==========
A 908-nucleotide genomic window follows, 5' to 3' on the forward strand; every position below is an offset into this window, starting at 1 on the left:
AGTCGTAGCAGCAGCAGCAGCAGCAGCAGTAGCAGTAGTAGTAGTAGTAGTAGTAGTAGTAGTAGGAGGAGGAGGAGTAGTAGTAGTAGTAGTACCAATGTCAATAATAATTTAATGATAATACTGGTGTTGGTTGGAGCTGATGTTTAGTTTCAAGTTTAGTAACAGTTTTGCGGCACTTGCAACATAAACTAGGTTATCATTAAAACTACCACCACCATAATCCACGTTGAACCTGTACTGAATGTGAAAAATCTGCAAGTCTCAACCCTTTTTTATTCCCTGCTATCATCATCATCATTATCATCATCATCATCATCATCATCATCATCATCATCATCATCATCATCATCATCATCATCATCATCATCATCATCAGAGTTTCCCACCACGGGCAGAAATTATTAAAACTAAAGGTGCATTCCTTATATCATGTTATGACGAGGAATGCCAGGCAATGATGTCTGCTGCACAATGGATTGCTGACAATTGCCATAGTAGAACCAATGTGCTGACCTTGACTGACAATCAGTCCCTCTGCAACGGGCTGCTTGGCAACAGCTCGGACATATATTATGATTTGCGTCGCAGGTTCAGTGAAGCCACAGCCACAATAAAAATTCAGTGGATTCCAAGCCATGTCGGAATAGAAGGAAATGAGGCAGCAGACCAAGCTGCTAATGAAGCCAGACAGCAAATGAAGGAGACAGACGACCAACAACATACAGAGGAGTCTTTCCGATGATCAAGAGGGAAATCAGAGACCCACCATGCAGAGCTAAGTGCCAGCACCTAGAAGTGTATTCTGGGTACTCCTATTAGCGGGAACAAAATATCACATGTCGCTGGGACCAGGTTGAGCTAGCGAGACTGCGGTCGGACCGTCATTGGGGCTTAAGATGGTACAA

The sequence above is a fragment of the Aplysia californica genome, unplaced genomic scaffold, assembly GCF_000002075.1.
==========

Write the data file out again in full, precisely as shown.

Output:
A 908-nucleotide genomic window follows, 5' to 3' on the forward strand; every position below is an offset into this window, starting at 1 on the left:
AGTCGTAGCAGCAGCAGCAGCAGCAGCAGTAGCAGTAGTAGTAGTAGTAGTAGTAGTAGTAGTAGGAGGAGGAGGAGTAGTAGTAGTAGTAGTACCAATGTCAATAATAATTTAATGATAATACTGGTGTTGGTTGGAGCTGATGTTTAGTTTCAAGTTTAGTAACAGTTTTGCGGCACTTGCAACATAAACTAGGTTATCATTAAAACTACCACCACCATAATCCACGTTGAACCTGTACTGAATGTGAAAAATCTGCAAGTCTCAACCCTTTTTTATTCCCTGCTATCATCATCATCATTATCATCATCATCATCATCATCATCATCATCATCATCATCATCATCATCATCATCATCATCATCATCATCATCATCAGAGTTTCCCACCACGGGCAGAAATTATTAAAACTAAAGGTGCATTCCTTATATCATGTTATGACGAGGAATGCCAGGCAATGATGTCTGCTGCACAATGGATTGCTGACAATTGCCATAGTAGAACCAATGTGCTGACCTTGACTGACAATCAGTCCCTCTGCAACGGGCTGCTTGGCAACAGCTCGGACATATATTATGATTTGCGTCGCAGGTTCAGTGAAGCCACAGCCACAATAAAAATTCAGTGGATTCCAAGCCATGTCGGAATAGAAGGAAATGAGGCAGCAGACCAAGCTGCTAATGAAGCCAGACAGCAAATGAAGGAGACAGACGACCAACAACATACAGAGGAGTCTTTCCGATGATCAAGAGGGAAATCAGAGACCCACCATGCAGAGCTAAGTGCCAGCACCTAGAAGTGTATTCTGGGTACTCCTATTAGCGGGAACAAAATATCACATGTCGCTGGGACCAGGTTGAGCTAGCGAGACTGCGGTCGGACCGTCATTGGGGCTTAAGATGGTACAA

The sequence above is a fragment of the Aplysia californica genome, unplaced genomic scaffold, assembly GCF_000002075.1.